9/1/2009 | 3 MINUTE READ

Grassroots Public/Private

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Citizen Corps programs work to bring government and private citizens together to tackle local preparedness and response challenges. If you aren't already involved, find out why you should be.

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Public/private partnerships come in a multitude of organizational structures, with a great variety of participants. In this column, I'll explore one of my favorite public/private partnerships: Citizen Corps. It's something you may have heard of and something I encourage you to participate in as well.

Citizen Corps is "FEMA's grassroots strategy to bring together government and community leaders to involve citizens in all-hazards emergency preparedness and resilience." There are more than 2400 Citizen Corps Councils in the U.S. Citizen Corps is comprised of five volunteer organizations:

Community Emergency Response Teams (CERT). CERT training encompasses a 20+ hour curriculum that covers eight topics: disaster preparedness, fire suppression, disaster medical operations, disaster psychology, team organization, search and rescue, and disaster drills. Citizen Corp and CERT are funded by FEMA grants, which usually are allocated by a state coordinator to a local governmental entity. Local jurisdictions have different procedures for distributing grant money. CERT teams can also be organized for a church or business.

Medical Reserve Corps (MRC) is another program that is grant funded by the Department of Health and Human Services. The mission of the MRC is to "Engage volunteers to strengthen public health, emergency response and community resiliency." MRCs are made up of both medical and lay volunteers.

Neighborhood Watch is a program supported by the National Sheriffs' Association. In existence since 1972, the Neighborhood Watch program promotes awareness of criminal activity, and encourages the reporting of suspicious activity.

Volunteers in Police Service (VIPS) is associated with the International Association of Chiefs of Police. The goal of VIPS "is to enhance the capacity of state and local law enforcement to utilize volunteers."

Fire Corps is the newest of the five Citizen Corps programs. Started in 2004, Fire Corps was developed "to increase the capacity of volunteer, career, and combination fire and EMS departments through the use of citizen advocates."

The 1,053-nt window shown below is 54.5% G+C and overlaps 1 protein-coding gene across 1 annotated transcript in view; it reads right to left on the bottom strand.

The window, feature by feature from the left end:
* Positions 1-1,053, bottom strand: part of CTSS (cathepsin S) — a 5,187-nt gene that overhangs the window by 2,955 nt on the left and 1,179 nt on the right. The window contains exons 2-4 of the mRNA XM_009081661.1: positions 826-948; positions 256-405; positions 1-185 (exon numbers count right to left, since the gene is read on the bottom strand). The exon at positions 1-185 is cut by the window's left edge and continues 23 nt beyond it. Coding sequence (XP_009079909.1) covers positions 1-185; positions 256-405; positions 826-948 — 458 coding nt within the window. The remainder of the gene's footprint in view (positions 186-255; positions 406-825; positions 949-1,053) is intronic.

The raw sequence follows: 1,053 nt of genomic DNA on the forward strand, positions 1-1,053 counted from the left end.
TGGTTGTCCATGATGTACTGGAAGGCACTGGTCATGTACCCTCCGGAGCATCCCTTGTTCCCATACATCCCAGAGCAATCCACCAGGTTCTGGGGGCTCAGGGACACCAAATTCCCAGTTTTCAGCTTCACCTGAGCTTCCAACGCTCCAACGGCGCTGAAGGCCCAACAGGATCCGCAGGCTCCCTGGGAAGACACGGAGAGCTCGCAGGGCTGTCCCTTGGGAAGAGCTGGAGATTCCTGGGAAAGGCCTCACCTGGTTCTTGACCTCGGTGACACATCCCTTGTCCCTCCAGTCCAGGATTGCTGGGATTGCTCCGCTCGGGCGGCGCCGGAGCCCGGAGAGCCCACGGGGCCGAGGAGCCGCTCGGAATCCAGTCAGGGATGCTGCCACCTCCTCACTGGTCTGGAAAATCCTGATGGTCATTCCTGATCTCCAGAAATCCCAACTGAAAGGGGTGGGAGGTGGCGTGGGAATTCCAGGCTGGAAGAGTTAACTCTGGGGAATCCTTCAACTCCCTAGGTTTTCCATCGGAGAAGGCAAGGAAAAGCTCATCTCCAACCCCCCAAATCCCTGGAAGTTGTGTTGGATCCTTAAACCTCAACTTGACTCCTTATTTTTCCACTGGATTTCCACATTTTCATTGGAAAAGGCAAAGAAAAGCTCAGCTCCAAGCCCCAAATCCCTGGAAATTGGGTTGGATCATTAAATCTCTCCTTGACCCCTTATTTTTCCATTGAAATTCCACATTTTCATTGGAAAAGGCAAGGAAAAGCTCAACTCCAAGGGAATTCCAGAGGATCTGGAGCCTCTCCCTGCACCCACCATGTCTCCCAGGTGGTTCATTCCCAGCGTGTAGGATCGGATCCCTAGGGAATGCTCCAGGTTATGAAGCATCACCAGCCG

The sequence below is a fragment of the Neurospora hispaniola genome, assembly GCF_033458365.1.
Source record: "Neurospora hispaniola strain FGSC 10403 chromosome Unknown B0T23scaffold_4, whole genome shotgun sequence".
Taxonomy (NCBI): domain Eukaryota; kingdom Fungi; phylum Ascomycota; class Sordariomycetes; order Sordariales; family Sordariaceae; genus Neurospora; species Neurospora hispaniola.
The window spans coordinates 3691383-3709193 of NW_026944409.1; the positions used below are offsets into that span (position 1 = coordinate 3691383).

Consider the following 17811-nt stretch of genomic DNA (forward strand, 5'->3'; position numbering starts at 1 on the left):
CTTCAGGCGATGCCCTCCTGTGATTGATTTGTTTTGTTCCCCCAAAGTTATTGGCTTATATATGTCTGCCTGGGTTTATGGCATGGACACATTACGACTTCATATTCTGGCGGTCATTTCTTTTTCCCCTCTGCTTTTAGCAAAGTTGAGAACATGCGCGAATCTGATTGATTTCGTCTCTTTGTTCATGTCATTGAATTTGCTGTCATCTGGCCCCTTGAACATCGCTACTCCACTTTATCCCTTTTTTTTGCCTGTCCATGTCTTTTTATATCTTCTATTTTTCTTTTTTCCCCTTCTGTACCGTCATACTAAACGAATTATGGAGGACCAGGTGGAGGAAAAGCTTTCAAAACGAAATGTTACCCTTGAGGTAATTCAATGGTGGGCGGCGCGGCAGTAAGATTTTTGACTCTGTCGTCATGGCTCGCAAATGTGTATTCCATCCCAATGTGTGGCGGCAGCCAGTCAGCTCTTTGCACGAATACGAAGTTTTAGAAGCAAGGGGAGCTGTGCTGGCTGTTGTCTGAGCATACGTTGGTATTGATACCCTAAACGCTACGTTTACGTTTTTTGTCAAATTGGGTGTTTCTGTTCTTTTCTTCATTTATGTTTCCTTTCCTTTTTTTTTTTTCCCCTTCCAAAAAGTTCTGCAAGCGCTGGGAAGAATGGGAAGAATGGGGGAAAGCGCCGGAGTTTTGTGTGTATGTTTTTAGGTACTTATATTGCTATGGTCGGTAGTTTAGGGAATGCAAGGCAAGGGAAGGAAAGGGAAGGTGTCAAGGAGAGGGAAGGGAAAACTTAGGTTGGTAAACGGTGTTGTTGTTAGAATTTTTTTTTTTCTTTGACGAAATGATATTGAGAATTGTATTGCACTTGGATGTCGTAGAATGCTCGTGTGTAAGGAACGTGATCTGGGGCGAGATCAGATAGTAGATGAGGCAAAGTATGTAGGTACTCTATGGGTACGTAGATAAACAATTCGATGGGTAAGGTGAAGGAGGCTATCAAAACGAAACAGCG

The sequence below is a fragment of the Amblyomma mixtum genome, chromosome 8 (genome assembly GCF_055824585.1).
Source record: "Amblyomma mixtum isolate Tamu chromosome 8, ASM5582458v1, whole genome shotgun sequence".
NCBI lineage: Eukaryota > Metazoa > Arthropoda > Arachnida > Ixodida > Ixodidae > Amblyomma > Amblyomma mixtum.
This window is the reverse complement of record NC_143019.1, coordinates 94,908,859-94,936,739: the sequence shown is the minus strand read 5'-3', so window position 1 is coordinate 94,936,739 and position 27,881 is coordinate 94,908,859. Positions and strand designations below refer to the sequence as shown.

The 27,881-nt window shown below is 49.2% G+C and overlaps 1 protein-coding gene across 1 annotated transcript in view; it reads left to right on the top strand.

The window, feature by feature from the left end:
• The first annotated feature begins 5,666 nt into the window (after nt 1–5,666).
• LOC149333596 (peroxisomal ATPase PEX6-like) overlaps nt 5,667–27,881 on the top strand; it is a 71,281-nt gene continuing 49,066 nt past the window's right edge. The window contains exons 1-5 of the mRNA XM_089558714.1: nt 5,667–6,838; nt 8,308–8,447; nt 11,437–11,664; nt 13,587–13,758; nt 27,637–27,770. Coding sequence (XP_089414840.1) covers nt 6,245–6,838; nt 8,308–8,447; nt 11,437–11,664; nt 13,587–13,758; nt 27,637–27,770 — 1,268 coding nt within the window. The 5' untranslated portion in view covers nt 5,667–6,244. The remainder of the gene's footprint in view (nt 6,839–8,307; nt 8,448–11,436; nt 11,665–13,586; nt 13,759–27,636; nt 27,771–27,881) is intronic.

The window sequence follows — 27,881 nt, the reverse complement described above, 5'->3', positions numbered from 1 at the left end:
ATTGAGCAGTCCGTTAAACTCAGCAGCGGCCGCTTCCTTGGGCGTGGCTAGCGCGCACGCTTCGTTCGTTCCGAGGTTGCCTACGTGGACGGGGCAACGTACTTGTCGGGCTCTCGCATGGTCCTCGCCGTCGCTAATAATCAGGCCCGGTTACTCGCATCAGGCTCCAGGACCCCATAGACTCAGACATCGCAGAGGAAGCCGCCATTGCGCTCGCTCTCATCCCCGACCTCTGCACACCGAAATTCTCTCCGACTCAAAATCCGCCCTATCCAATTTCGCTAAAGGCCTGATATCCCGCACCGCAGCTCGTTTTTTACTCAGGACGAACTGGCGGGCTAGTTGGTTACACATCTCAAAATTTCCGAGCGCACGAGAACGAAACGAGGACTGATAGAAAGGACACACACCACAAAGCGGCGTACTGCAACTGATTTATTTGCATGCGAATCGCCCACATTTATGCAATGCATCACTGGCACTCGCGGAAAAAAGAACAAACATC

Rudimentary training in online FEMA courses may be required for most of these groups, but that will be dictated by your local jurisdiction. CERT training does require the completion of an introduction to CERT FEMA course online, called IS 317. All FEMA online courses can be accessed here.

All Citizen Corps programs are voluntary and free. And there is absolutely no excuse for individuals or businesses not to be involved in their communities. Volunteering with one of these organizations can go a long way toward improving the readiness of any family or business. Make a point of looking into these or similar programs in your community; the pay off is well worth the expense.

I must be honest and disclose that I am the Citizen Corps coordinator for Santa Rosa County Florida. I am a CERT instructor, a member of the Santa Rosa Medical Reserve Corps, I started a neighborhood watch in my neighborhood, and I am preparing to assist in the development of a CERT team in my community. If you think time is an issue, keep in mind that I am working on a doctorate degree, have two small children, a full time job, time to write these articles, and volunteer. If I do it, so can you. CI


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About the Author: Daniel Hahn spent 22 years in the Army working in Special Forces before retiring and assuming the role of plans section chief for the division of emergency management in Santa Rosa County, FL. Hahn received his Masters in Disaster and Emergency Management from AMU and is working on his Doctorate in Business Administration with a specialization in Homeland Security Policy and Leadership from NCU. Hahn is the Citizen Corps coordinator for Santa Rosa and the administrator of the county COAD. He is also a member of the Continuity Insights Editorial Advisory Board. He can be reached at danielh@santarosa.fl.gov.
 


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